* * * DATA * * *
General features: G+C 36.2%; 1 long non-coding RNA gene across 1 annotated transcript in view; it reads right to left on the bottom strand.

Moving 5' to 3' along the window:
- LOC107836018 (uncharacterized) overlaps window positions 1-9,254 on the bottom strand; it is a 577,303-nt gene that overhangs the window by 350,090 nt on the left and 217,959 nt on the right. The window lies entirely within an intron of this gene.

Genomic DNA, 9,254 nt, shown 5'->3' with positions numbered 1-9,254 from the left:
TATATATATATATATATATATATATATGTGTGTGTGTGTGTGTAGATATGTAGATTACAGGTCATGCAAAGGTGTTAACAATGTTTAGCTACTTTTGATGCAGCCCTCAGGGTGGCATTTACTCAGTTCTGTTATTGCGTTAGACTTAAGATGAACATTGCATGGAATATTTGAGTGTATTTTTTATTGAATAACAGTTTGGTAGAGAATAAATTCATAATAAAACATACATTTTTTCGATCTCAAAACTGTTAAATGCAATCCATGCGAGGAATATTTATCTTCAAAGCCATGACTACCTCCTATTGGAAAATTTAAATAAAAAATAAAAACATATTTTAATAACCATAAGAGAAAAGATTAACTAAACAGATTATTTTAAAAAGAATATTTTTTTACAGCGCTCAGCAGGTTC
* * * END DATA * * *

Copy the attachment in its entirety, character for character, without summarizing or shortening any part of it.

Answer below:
General features: G+C 36.2%; 1 long non-coding RNA gene across 1 annotated transcript in view; it reads right to left on the bottom strand.

Moving 5' to 3' along the window:
- LOC107836018 (uncharacterized) overlaps window positions 1-9,254 on the bottom strand; it is a 577,303-nt gene that overhangs the window by 350,090 nt on the left and 217,959 nt on the right. The window lies entirely within an intron of this gene.

Genomic DNA, 9,254 nt, shown 5'->3' with positions numbered 1-9,254 from the left:
TATATATATATATATATATATATATATGTGTGTGTGTGTGTGTAGATATGTAGATTACAGGTCATGCAAAGGTGTTAACAATGTTTAGCTACTTTTGATGCAGCCCTCAGGGTGGCATTTACTCAGTTCTGTTATTGCGTTAGACTTAAGATGAACATTGCATGGAATATTTGAGTGTATTTTTTATTGAATAACAGTTTGGTAGAGAATAAATTCATAATAAAACATACATTTTTTCGATCTCAAAACTGTTAAATGCAATCCATGCGAGGAATATTTATCTTCAAAGCCATGACTACCTCCTATTGGAAAATTTAAATAAAAAATAAAAACATATTTTAATAACCATAAGAGAAAAGATTAACTAAACAGATTATTTTAAAAAGAATATTTTTTTACAGCGCTCAGCAGGTTC